Admission is the latest proof that no one in Hollywood knows what to do with Tina Fey. She's smart, a gifted writer, self-effacing, funny, and a myriad of other traits I'd love to have in a neighbor. But every movie I've seen her in sets her adrift in bad creative decisions. Her roles have been of characters mean-spirited and now dramatically incomprehensible.
But this latest failure to use Fey to her full potential is not her fault. I've at least enjoyed Fey in each of these films even if they never seem to gel. It's odd that all anyone wants to do is turn her into a bundle of neuroses and attach a different random character trait as well when she has much more potential than that. Hopefully someone will realize that they don't need to put her in a manic genre blender and just write a good movie role for her.
The day will come at some point, just not with this film and not with a director like Paul Weitz. I've liked some of his films and he's hit the sweet spot between comedy and unexpected drama before, but he still does not have that much in the way of tonal control. The best example is his 2006 film American Dreamz - which involved a broad satire of then-President G.W. Bush and American Idol wrapped in a terrorist plot to blow up the fictional G.W. on live national TV. There were some dark, hilarious lines in the film but Weitz did not have the firmest grasp of how to transition from Mandy Moore's sparkling face to debris floating down after an explosion.
This film somehow tries to spin even more plates even if the targets have less glamor and danger. Fey plays Portia, an admissions screener at Princeton, who is trying to curry favor with her soon-to-retire boss (played by the always wonderful Wallace Shawn) to take over his spot when he retires. Right there is fuel for one movie, especially with Fey in the lead, but more and more gets stacked on her life. Her boyfriend (Martin Sheen having fun hamming it up yet again) breaks up with her to marry a Virginia Wolfe professor, an old college classmate (Paul Rudd) named John who wants her to visit his campus and inspire the kids toward Princeton, she has problems with her distant mother (Lily Tomlin), and may be the mother of a troubled but gifted kid (Nat Wolff).
Pause for a moment on that last plotline and ask yourself how she could not know if this boy is her son or not. To answer that question is to reveal much, and I will instead guide you to the Idiot Plot. Portia is purposely, and for no real reason, kept completely in the dark about if this is her son based on a flimsy premise that, when revealed, caused me to groan in frustration as I listened to some of the most dismissive exposition heard this year. How someone written as a careful person take such huge chances on such flimsy information with no follow-through is badly contrived writing.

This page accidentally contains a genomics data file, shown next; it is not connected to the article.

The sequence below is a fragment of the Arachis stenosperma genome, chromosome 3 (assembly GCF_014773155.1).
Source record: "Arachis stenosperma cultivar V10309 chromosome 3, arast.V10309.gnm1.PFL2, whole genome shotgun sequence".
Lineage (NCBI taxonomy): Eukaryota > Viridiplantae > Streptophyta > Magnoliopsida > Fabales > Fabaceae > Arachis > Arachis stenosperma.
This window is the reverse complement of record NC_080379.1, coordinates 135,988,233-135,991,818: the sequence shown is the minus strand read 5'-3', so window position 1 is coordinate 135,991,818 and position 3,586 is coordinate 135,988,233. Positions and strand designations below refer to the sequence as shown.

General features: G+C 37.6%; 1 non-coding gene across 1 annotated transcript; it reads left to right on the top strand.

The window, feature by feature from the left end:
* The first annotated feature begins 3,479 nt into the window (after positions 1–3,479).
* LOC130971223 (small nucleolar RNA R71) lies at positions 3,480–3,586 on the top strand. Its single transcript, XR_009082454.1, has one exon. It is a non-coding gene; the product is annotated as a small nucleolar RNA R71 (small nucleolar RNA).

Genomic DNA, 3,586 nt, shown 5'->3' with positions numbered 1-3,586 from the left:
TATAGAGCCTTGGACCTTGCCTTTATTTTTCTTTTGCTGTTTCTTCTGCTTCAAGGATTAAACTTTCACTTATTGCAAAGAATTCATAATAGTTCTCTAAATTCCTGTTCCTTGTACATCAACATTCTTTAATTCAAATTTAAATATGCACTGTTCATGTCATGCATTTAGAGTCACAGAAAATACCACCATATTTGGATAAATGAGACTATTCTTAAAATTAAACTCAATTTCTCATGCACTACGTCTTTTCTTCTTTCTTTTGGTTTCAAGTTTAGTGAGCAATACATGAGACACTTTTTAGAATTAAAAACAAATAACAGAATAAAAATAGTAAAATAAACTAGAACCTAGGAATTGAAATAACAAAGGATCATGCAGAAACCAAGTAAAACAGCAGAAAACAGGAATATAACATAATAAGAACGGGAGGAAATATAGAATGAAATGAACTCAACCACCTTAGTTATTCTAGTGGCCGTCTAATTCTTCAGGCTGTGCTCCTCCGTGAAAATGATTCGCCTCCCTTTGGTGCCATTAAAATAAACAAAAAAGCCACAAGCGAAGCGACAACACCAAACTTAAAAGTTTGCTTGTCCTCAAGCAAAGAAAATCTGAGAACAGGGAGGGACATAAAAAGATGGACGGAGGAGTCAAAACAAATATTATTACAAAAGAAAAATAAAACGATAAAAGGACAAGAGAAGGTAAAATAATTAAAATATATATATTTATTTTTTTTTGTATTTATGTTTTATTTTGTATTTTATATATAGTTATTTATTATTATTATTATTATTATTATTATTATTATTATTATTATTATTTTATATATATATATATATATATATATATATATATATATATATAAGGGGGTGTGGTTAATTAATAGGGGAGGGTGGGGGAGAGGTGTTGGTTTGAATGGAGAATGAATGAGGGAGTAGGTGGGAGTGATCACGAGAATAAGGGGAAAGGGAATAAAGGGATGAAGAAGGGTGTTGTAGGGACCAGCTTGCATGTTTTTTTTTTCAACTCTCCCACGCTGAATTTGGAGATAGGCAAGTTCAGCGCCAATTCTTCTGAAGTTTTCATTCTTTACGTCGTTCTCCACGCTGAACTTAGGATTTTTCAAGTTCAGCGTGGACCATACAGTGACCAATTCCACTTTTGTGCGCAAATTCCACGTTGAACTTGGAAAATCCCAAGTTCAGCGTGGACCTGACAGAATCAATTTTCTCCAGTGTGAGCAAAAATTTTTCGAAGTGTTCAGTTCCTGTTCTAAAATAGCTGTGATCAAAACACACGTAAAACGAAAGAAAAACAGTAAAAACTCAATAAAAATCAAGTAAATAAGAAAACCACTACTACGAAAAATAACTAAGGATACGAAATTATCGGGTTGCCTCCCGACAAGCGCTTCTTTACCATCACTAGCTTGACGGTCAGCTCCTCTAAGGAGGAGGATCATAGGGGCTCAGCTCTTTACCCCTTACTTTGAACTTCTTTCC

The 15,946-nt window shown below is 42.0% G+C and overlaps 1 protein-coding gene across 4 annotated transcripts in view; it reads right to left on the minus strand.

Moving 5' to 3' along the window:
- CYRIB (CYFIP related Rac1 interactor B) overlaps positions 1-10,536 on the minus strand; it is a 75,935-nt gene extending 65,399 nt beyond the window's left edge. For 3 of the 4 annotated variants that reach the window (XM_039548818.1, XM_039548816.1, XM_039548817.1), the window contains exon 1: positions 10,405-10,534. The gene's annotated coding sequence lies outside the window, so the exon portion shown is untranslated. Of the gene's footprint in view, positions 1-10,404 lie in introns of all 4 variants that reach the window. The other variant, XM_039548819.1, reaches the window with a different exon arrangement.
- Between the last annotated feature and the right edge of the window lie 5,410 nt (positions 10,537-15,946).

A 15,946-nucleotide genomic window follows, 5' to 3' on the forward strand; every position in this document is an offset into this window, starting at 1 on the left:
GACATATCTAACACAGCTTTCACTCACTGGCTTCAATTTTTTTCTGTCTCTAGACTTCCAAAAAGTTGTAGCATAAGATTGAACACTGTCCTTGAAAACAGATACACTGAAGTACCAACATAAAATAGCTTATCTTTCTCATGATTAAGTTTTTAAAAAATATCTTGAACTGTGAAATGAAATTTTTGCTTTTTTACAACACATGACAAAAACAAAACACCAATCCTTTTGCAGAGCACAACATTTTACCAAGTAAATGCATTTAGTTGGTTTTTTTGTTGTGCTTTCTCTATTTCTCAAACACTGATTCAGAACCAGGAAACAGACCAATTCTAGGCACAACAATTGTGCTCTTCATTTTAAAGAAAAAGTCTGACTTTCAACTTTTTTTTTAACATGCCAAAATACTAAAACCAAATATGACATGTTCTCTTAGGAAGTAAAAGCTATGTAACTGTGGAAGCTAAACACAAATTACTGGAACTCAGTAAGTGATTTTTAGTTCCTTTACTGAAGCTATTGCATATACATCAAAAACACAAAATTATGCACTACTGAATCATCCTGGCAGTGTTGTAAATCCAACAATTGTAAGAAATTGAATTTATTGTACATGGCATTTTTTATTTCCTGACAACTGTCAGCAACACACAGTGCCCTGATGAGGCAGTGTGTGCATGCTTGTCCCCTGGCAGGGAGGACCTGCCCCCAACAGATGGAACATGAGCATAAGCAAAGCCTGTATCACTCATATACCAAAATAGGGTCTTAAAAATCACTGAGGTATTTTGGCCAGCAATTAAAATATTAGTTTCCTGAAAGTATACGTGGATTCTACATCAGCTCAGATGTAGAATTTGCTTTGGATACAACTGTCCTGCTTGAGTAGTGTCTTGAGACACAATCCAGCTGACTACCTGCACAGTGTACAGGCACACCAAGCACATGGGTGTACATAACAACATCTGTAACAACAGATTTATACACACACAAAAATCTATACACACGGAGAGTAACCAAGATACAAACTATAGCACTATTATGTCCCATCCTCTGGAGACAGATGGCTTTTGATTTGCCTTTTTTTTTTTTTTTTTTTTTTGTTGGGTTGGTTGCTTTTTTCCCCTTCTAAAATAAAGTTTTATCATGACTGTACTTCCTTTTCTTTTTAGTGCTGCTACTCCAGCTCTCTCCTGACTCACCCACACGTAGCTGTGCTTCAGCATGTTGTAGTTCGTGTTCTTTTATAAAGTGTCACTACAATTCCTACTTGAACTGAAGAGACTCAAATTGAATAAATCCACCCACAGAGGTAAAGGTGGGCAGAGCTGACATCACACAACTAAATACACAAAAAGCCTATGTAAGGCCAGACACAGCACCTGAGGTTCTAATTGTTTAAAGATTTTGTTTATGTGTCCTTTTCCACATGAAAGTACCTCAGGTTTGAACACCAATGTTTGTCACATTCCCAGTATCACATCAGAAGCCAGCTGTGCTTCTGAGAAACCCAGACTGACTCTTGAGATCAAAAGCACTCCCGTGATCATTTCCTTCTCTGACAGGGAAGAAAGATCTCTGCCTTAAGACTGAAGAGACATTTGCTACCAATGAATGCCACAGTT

The poor screenplay continues on in several bad sequences where people are given grand, meaningless gestures - the kind where you get burned one day and think about how you could have triumphantly risen to the challenge later. A group of kids at an academically loose school spout generic talking points about gender and elitism against the uptight Portia. Her mother is one long bad speech functioning as an unlikeable strawhead figure for other liberal doctrine. Then at the end of one act Portia launches into another speech about letting the unusual kids in because maybe the system needs to change - right after we watch an incredibly diverse group of students get consideration, and some approval, for admittance. This movie repeatedly flails against a kind of empty upper-middle class liberalism with equally directionless attacks.
Weitz builds on this flimsy written core with one poorly staged scene of comedy or drama haphazardly placed to its polar opposite. In one particularly bad example of how not to balance the yuks and the feelings Portia goes from dejected and heartbroken to helping John give birth to a cow. It lets Portia get out her frustration with lines like "Where is the bull who did this to you?" while clumsily limping toward its placenta spilling destiny. Then she's trying to steal a baby in the next scene. Crying about her theoretically abandoned son the next. Like a metronome it continues on between radically different tones with no regard or transition to the next phase of her story.
Which leads us right back where we began. Normally I can see the ingredients of a good movie in poorer entries but with Admission it was buggered from the start. It's because of Fey's immense talent, with an assist from the also charming Rudd, that the film is not a complete disaster. I just would have liked to see her leading the charge instead of looking adrift trying to keep the pieces together.